Ibtihaj Muhammad is a sabre fencer from New Jersey who qualified for the Olympics in February — making her the first American to represent the U.S. at the Olympics in hijab.
Muhammad told BuzzFeed News at the time that she was introduced to fencing when she was 13, after her mother discovered it was a sport that would not require her daughter to alter her uniform as a Muslim woman.
Now, at 30, Muhammad prepares to fence in Rio de Janeiro at the Summer Olympics, and continues to use her platform to speak out against Islamophobia and invite more diversity into the sport.
Sabre fencing combines the grace and flexibility of ballet or yoga, the strategic approach of chess, and the dynamic movements you see in Mortal Kombat. It is definitely about more than the sabre.
I recently took a fencing lesson from Muhammad at her training center, and this is what I learned.
Muhammad, along with coaches Akhi Spencer-El and Mihaly Csikany, walked us through the fundamental stances and moves.
It’s nearly impossible to pull off the lunges, parries (defensive blocks), and ripostes (offensive move) — all done while wearing a thick, white uniform and mask — without both strength and finesse.
In sabre fencing, the only place on an opponent’s body to score points is the torso. Fencers battle by moving back and forth across a long, narrow strip — you could be penalized if you step outside of it — requiring them to stay low to the ground but balanced.
Muhammad, Spencer-El, and Csikany paired us up and taught us how to lunge offensively against our opponents and block points when they lunged back at us. Then they let us combine what we learned for mini duels.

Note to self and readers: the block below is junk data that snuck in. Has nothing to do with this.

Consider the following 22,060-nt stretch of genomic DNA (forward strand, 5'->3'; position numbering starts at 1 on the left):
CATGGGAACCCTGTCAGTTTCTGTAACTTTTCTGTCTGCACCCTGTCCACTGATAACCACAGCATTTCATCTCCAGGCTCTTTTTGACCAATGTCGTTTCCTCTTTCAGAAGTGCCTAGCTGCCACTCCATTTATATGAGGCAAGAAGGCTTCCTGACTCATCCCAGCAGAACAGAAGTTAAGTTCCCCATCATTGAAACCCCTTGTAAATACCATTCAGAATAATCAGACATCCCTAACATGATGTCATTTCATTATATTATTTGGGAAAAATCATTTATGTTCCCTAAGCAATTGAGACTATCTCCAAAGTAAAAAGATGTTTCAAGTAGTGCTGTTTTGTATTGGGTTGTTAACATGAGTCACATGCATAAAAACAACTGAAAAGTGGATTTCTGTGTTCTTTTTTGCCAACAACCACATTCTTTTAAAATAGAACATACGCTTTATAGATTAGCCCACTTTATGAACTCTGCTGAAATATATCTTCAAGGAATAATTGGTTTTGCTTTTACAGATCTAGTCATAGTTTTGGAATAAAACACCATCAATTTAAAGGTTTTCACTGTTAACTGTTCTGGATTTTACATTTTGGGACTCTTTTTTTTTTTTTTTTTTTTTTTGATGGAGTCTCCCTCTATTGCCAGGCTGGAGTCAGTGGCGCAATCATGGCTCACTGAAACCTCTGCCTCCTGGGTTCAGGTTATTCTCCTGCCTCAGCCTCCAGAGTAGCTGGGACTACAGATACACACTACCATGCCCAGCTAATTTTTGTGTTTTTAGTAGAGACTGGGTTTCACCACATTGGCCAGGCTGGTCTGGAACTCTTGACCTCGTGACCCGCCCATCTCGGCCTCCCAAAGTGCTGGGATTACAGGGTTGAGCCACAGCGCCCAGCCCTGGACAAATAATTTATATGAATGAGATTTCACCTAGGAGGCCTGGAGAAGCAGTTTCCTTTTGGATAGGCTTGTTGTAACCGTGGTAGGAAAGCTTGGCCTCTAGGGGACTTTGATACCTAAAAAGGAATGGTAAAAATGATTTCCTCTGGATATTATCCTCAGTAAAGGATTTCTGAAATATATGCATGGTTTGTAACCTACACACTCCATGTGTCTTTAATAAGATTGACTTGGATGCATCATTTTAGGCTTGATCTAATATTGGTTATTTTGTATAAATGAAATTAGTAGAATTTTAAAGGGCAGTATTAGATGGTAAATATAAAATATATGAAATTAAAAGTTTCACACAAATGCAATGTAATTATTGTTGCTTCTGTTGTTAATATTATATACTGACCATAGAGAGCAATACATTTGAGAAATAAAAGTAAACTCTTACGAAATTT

After the lesson — and a lot of sweating — Muhammad told me she is proud to have made it to the Olympics and, perhaps more importantly, diversify it.
“I wanted Team USA to be as diverse as the community that I grew up in, the America that I know,” she said.
Filling this void, she added, was a huge moment for her “and hopefully for a lot of other minorities who have a hard time envisioning themselves in certain spaces because we’re not present.”
Muhammad’s road to Rio was a group effort.
“A lot of people, when they think of athletes, think of the podium finishes and the wins, but we do have lows in our careers where you’re not always winning,” Muhammad said.
“To have my family there as a support system in those times of defeat, and even in those times of triumph, has been really comforting for me.”
Muhammad’s younger sister, Faizah, also fences; the two practice together regularly.
She also credits her Muslim community for supporting her internationally. She hopes to use her platform to challenge misconceptions.
“Now that I’m able to be this beacon for the community and to show Muslims in a positive light hopefully, I think it will move the perception of Muslims more in a positive direction,” she said.
And she gets pumped up to compete by listening to the same summer hits you jam to.
“I really like Drake, and I love Rihanna’s new album,” she said.